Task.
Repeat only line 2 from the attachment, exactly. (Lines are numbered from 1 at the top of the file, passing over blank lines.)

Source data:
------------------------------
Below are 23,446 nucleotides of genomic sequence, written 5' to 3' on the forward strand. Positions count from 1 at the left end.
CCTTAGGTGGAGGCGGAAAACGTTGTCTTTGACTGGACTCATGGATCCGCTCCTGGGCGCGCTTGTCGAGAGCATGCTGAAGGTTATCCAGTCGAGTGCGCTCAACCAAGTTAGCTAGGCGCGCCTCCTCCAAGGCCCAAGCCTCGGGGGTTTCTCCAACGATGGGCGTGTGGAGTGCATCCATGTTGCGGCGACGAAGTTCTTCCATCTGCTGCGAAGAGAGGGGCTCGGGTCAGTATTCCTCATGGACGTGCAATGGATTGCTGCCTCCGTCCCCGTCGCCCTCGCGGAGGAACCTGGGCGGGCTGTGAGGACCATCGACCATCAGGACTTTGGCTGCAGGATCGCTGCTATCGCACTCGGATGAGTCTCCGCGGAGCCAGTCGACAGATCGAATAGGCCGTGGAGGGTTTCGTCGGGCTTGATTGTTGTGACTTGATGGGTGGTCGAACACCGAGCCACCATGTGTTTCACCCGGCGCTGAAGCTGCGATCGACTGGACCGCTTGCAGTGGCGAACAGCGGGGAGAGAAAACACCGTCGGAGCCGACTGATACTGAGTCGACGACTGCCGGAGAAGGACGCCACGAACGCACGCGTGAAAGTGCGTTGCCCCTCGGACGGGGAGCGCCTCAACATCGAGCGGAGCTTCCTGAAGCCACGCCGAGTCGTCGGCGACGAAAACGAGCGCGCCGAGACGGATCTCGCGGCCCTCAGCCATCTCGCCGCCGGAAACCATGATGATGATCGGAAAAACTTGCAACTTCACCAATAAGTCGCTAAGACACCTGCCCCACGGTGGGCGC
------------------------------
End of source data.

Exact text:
CCTTAGGTGGAGGCGGAAAACGTTGTCTTTGACTGGACTCATGGATCCGCTCCTGGGCGCGCTTGTCGAGAGCATGCTGAAGGTTATCCAGTCGAGTGCGCTCAACCAAGTTAGCTAGGCGCGCCTCCTCCAAGGCCCAAGCCTCGGGGGTTTCTCCAACGATGGGCGTGTGGAGTGCATCCATGTTGCGGCGACGAAGTTCTTCCATCTGCTGCGAAGAGAGGGGCTCGGGTCAGTATTCCTCATGGACGTGCAATGGATTGCTGCCTCCGTCCCCGTCGCCCTCGCGGAGGAACCTGGGCGGGCTGTGAGGACCATCGACCATCAGGACTTTGGCTGCAGGATCGCTGCTATCGCACTCGGATGAGTCTCCGCGGAGCCAGTCGACAGATCGAATAGGCCGTGGAGGGTTTCGTCGGGCTTGATTGTTGTGACTTGATGGGTGGTCGAACACCGAGCCACCATGTGTTTCACCCGGCGCTGAAGCTGCGATCGACTGGACCGCTTGCAGTGGCGAACAGCGGGGAGAGAAAACACCGTCGGAGCCGACTGATACTGAGTCGACGACTGCCGGAGAAGGACGCCACGAACGCACGCGTGAAAGTGCGTTGCCCCTCGGACGGGGAGCGCCTCAACATCGAGCGGAGCTTCCTGAAGCCACGCCGAGTCGTCGGCGACGAAAACGAGCGCGCCGAGACGGATCTCGCGGCCCTCAGCCATCTCGCCGCCGGAAACCATGATGATGATCGGAAAAACTTGCAACTTCACCAATAAGTCGCTAAGACACCTGCCCCACGGTGGGCGC